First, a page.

Fanboy (and girl) psychology explained.

Here’s the text of the YouTube video I posted today:

So a new camera model comes out and you tell yourself: “I’ve got to have that!”.  Or, you already despise it because it made by a manufacturer other than the gear you already have.  How to we explain this strange behaviour?

Well it seems Freud’s constructs of the mind seem to have been created for photographers.  According the Freud, there are three parts to a human personality: the Id, the Ego and the Super-ego.

The Id is that part of you that adheres to the pleasure principle.  It’s that inner-child that wants everything.  It’s impulsive and demands immediate gratification.  The problem is, it conflicts with reality.

The ego is the part that is based in reality.  It’s like a reasonable home.  You own it, it’s a long term investment and you’re ready to defend it.

Why?  Because of the super-ego.  This is like a loft apartment above your home but you only rent it.  It’s not yours.  In fact, your parents live there and sometimes your old teachers.  It’s in charge of right and wrong and guilt and you have no control over it. It pushes you to follow cultural rules and wants you to act in a socially appropriate manner.

How do these relate to camera gear?  The Id wants you to buy everything you see, but the super-ego says “No! We can’t afford it”.  Your ego sits in the middle and tries to rationalize between the two.

Why is the super-ego such a pain in the arse?  Well we’ve been conditioned from an early age that there are only two possible states of being: right or wrong.  We reward right answers in school with higher grades and we suffer humiliation when we offer a wrong answer.  We are conditioned to always want to be right.  Any purchase we make has to be the right one.  Our Western culture is based on duality.  Look at the political system: left or right which equates to right or wrong depending on which party you adhere to.  Our political leaders are narcissists who can never be wrong.  Our legal system is confrontational.  Someone has to be right and someone has to be wrong.

So, our egos try to come up with arguments to make sure we’re always right.  And this ego, driven by the super-ego is willing to forgo happiness for the sake of winning an argument.  How many people have had a useless argument with a friend or their significant other just to prove they’re right?

These are not the hallmarks of a cooperative society.  This is the Western way.  I now understand when a journalist asked Gandhi what he thought of Western Civilization, he replied: “I think it would be a great idea”.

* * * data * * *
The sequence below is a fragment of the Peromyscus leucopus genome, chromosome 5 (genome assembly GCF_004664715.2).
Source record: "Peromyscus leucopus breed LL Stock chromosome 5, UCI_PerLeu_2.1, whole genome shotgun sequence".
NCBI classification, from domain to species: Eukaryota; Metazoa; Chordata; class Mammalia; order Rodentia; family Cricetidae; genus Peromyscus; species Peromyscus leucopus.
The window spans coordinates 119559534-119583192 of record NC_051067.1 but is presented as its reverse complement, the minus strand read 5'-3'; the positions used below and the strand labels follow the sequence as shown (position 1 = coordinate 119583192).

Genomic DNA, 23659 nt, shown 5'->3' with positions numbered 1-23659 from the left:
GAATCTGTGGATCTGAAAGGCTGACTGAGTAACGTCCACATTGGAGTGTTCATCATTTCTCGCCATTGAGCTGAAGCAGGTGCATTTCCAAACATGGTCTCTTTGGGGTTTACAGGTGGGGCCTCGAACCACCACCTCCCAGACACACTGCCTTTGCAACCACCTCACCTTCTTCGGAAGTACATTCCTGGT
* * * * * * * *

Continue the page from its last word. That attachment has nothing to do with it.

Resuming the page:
We’re ready to twist the facts to fit our narrative.  All in the name of being right.  At all cost.  But that’s wrong.  Senator Daniel Patrick Moynihan once famously said: “Everyone is entitled to his own opinion, but not to his own facts”

Photography amateurs will bring all this baggage into web forums and YouTube videos.  They desperately need to prove that the camera model that they use is better than any other.

Folks, a camera is a tool.  It has no more importance to the artist than a hammer to a construction worker.  Sure, the construction worker will have a favourite hammer because of the weight distribution and how efficiently he can drive in a nail.  He doesn’t care about the brand of the hammer, as long as it serves it’s intended purpose.  We all know an amateur handyman who has the most expensive hammer in the store but can’t drive a nail.

So why vilify camera brands?  A camera is a tool.  No more, no less.  The artist takes the picture, not the machine.

I shoot with a Sony A-mount as my main camera.  Some people must think I’m crazy, but I wouldn’t have it any other way.  I’ve been shooting with Minolta and Sony cameras for the better part of nearly forty years.

Sure, I’d love to buy one of those new cameras with all the latest tech features.  But it wouldn’t make my pictures better than if I took them with another brand of camera.  One of my buddies shoots with Nikon and Olympus and boy, you should see the amazing pictures he takes.

And do you know something?  With all the improvements in technology, I’ve come to the conclusion that my cameras are not going to be taking better pictures…

I am.

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